What was once an unusual way to market homes – outside of the local Association of Realtors Multiple Listing Service (MLS) – has become, with the heating up of the market, much more common. The question is: does this make sense for most sellers?
There are basically three reasons for trying to sell your home as what is variously called a pocket listing, an off-market sale or an off-MLS listing:
- Your highest priority and primary concern is confidentiality and privacy: you absolutely do not wish it to be public knowledge that you are selling your property and that any public marketing is performed or public showings be held.
- You don’t want to prepare your home for showings, have open houses or really make any effort at all in the process of selling the property. Perhaps you don’t even need to sell, but if someone is willing to pay you a certain price that you've already decided on, taking the property as-is, then you will be completely satisfied selling at that price.
- You believe that marketing and selling your home this way achieves the highest sales price, because buyers who do learn of it believe they’re getting a special inside shot at buying and step up aggressively.
What typically achieves the highest possible sales price?
One thing has become very clear in the current market: it is not uncommon for one, specific buyer to be willing to pay significantly more than anyone else, when they’re in competition with other buyers. The reason behind comprehensive marketing, including listing the property in the Multiple Listing Service – which is probably the single best way of getting the word out to buyers and their agents – is firstly, to reach that highest paying buyer (in the overall effort to reach every possible buyer), and secondly, to orchestrate as big a competitive bidding situation as possible – or at least the fear of impending competition in that buyer’s mind.
Without comprehensive marketing, it is much less likely that this "best" buyer will hear of your home being for sale in the first place, as well as being much less likely that a dynamic competitive bidding situation can be orchestrated. In either or both of those cases, it is quite possible you will sell your home for less, and perhaps significantly less, than you could have.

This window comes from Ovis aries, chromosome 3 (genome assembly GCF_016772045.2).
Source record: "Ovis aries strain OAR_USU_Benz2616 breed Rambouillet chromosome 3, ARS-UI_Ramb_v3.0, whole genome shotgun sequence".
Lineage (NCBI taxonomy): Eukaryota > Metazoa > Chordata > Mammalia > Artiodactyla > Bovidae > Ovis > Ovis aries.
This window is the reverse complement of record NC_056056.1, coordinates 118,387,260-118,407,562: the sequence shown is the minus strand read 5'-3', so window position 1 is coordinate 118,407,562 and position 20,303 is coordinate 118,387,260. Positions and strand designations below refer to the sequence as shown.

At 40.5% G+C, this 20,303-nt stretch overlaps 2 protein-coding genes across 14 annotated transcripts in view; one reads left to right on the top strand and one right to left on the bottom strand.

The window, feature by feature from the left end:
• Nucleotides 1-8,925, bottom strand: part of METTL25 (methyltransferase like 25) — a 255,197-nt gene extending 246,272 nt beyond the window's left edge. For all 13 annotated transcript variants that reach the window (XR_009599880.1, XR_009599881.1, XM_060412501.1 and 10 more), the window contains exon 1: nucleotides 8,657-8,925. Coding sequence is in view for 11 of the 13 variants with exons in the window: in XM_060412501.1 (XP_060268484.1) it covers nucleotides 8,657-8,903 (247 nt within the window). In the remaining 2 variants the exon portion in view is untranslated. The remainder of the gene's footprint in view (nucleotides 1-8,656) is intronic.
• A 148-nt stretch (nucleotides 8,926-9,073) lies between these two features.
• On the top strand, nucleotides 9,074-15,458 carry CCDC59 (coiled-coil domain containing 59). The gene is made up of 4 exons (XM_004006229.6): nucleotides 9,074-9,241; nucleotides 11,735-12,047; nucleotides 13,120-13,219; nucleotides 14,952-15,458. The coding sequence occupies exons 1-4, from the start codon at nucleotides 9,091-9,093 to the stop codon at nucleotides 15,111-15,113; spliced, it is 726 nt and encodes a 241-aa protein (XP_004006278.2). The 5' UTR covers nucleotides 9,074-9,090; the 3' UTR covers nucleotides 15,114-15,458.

It might seem like an excellent price:
If you do sell your home “off-MLS” in this market, it’s quite conceivable that you’ll find a buyer who will pay what appears to be a very good price. But there is simply no way to tell if you are getting the best price achievable, or even, by definition, current fair market value. This is especially true in a rapidly appreciating market. Might there have been somebody else, who, if they knew about the opportunity, would have paid more?
Obviously, it's not possible to sell the same property, at the exact same point in time, both through MLS and through an off-MLS "pocket listing" sale, and then compare the results. However, Matt Fuller and Britton Jackson of JacksonFuller, completed a recent analysis* of all residential property transfers reported to the San Francisco Assessor- Recorder in 2013: They concluded that approximately 89% of 2013 SF home sales occurred through MLS and 11% occurred off-MLS, which generally gibes with research we've performed here at Paragon. They then found that homes sold off-MLS averaged sales prices 9% to 17% less, depending on property type, than MLS-marketed properties. Now, this doesn't constitute "proof" because each transaction has unique circumstances, but it is an indication of what a seller might be sacrificing in sales price. Even if the difference is actually closer to 5%, with a median San Francisco home price of over $1,000,000, that's more than $50,000 lost.
Beware of agents making self-serving recommendations:
So, there are valid reasons to make the conscious decision to go the pocket-listing/ off-market/ off-MLS route, as long as you realize that you might not get as high a price as you could have otherwise. What are not valid reasons are your agent or broker desiring, by not publicizing the listing to other agents, to “double-end” the sale (i.e. represent both you and the buyer) and thus earn twice the commission, or your agent preferring not to spend the time, effort and money to comprehensively market and show your home to get you the best price and terms. In both those scenarios, your agent is putting their interests above your interests – which, by the way, is a violation of their legal, fiduciary duty – and you should find another agent to represent you in the sale of your home.
work ethic and commitment to your interests—can make an enormous difference
in the outcome of your home purchase or sale: in money, stress, time, future happiness.